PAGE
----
Well, I’ll be honest: I’ve started and trashed three blogs so far, and I’m no closer to a successful attempt. Sometimes, the words just don’t flow. It happens to all writers. And while I could keep banging away at it (I’d eventually come up with something passable…I was a journalist after all, so the writing gets done on deadline no matter what), I do have a company to run.
So instead, I think I’ll just give you a link to a free story to read. Given all the headlines about the FBI and the President lately, it’s timely, too.
Moving. The thought of it makes me shudder. I’ve often joked that it would be simpler to just set everything on fire and start over.
But, you know, that’s expensive, and I’m kind of attached to some of my stuff. OK, a lot of my stuff. So, that’s just not an option.
That sentiment comes from moving a lot, I think. Not as much as some, of course. Military families, for example, move all the time. But I had my fair share of location upheaval in my youth. I lived in six different towns and residences by the time I graduated high school. Two different states. Four different school systems. Again, not as much change as some, but enough to be a bit unsettling.
After high school, and before moving to Lincoln City, I lived in ten different places (in five different states). Lincoln City is the place I’ve lived in the longest. I’ve lived in my house for 12 years (if you don’t count the 10-month period where I moved out of my house only to return to it three moves later, but that’s a long, complicated story…)
We had quite the adventurous cat week here at WMG. But first, some background.
On the publishing side of the business, we are decidedly cat people. Every single publishing employee has at least one cat. Most of us have two or more. And that leads to a lot of cat-person bonding.
So, when one of us has a cat in distress, we all feel their pain.
For example, Dean drove the cats from the Rusch-Smith household from Lincoln City to Las Vegas on Tuesday to join Kris in their new digs. If you’ve never driven that far with cats, let me tell you it’s one of the more stressful things one can do.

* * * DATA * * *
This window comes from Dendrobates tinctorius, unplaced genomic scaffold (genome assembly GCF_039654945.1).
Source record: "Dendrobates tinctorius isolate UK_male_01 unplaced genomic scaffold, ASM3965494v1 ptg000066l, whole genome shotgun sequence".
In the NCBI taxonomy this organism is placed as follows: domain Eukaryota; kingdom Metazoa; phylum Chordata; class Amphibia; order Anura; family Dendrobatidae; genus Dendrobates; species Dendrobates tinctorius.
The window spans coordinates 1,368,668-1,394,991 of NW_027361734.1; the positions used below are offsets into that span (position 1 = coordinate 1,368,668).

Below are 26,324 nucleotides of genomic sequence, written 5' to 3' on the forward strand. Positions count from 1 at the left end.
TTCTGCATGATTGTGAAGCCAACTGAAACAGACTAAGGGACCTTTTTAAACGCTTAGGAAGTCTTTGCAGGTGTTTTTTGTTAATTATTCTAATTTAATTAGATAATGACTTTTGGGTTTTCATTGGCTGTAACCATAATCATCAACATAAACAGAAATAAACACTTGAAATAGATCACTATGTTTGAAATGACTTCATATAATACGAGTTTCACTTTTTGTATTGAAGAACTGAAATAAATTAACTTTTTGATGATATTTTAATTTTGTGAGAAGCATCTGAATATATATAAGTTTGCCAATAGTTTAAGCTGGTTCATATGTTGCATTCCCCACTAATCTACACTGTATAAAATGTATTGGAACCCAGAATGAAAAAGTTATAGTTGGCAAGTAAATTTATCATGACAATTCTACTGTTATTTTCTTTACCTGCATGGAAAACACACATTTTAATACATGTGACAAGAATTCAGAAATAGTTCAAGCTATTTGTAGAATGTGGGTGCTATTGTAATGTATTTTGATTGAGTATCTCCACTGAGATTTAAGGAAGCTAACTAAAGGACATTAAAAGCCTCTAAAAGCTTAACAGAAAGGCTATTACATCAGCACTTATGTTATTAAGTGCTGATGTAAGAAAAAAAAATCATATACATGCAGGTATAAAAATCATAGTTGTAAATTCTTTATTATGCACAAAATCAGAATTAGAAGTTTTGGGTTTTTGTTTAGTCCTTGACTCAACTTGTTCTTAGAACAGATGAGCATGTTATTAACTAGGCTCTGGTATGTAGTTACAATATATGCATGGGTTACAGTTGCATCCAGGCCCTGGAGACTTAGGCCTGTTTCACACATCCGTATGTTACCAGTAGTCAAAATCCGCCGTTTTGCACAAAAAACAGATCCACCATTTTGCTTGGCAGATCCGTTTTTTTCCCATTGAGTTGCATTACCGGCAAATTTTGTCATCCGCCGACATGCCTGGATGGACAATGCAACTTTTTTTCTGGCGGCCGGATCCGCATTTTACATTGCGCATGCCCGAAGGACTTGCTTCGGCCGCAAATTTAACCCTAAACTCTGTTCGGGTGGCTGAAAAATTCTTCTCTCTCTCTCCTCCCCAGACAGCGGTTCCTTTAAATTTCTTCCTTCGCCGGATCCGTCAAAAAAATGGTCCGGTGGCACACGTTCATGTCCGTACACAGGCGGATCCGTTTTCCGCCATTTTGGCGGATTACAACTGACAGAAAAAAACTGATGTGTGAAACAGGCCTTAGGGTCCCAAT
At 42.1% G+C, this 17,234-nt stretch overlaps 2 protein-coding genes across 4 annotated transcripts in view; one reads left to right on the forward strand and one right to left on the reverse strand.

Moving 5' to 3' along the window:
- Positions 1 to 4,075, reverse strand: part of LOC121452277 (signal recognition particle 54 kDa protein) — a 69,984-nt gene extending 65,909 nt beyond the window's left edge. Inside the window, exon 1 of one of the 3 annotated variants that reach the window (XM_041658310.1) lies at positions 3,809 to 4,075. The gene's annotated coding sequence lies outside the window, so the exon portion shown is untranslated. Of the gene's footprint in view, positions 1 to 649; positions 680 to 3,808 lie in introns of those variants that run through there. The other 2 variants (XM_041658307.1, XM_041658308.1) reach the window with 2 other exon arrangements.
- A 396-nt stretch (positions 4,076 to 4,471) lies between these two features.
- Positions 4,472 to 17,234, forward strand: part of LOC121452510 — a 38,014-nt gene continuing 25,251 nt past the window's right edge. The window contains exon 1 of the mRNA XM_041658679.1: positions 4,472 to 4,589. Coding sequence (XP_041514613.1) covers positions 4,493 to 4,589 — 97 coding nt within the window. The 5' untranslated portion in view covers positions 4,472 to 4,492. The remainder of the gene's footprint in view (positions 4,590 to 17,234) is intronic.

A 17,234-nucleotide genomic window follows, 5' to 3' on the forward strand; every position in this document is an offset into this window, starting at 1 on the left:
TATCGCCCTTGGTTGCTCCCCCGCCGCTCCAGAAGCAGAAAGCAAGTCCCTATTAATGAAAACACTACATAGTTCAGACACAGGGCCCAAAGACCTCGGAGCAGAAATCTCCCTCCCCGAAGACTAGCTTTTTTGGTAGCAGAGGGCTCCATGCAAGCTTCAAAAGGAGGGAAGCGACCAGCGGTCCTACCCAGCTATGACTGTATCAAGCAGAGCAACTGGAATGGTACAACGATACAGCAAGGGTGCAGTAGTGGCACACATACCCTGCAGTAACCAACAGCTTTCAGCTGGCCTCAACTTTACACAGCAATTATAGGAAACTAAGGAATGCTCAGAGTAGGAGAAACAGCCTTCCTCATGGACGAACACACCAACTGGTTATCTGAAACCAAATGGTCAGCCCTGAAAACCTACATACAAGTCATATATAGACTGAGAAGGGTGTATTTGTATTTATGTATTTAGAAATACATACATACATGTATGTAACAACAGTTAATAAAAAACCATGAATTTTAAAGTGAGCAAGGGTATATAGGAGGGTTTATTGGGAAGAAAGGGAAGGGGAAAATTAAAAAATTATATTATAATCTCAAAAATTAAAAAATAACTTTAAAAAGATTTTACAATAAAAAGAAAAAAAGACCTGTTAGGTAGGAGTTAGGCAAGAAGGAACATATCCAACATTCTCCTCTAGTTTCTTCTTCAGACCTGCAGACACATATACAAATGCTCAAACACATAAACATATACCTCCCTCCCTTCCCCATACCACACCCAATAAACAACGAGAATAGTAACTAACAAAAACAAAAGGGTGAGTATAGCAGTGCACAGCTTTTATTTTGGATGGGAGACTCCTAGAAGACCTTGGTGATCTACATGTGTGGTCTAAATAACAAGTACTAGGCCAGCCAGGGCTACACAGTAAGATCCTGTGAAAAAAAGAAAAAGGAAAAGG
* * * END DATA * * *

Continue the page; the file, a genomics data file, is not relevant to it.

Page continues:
When it came time to load the cats in the car, Gwyneth and Josh headed over to help. Once everyone was settled, Dean started the drive of great distress.
But they all made it safely, thank goodness, and Dean is still in one piece, so mission accomplished. Now comes the cat-adjustment-to-new-home period. But by the end of this week they should be right as rain.
Those of you who follow this blog regularly know that I like to tell you when you can save money on our books. I like a good deal, and I figure you do, too. Seems like good business to help you stretch your hard-earned dollars farther.
The problem with doing that on a blog, though, is that it’s up for a week and gone. So, if you miss the blog that week, you might miss out on the deal.
Hence the new Promotion page on the WMG Publishing website. We’re still fiddling with the design a bit, but the information is there. This is the page where you can find information about free books, discounts, limited-time bundles, and anything else we can think of to save you money on our books.
At the moment, we’ve got two active promotions going on.
My mother’s side of the family is Irish. Very Irish. Irish Catholic. Last name of O’Shaughnessy. Ancestors immigrated to America via Ellis Island during the potato famine. You get the picture.
So, St. Patrick’s Day was a pretty big deal growing up.
Nowadays, it’s one of the few times of year I channel my Irish heritage. (I’ve always been more drawn to my Spanish heritage.) But I still wear green and eat corned beef and cabbage and wash it down with a Guinness.
My daughter, on the other hand, is obsessed with Leprechauns. As in catching one. Last St. Patrick’s Day, she devised a trap to do so. It failed, of course. This year, she’s planning to improve on her trap plans.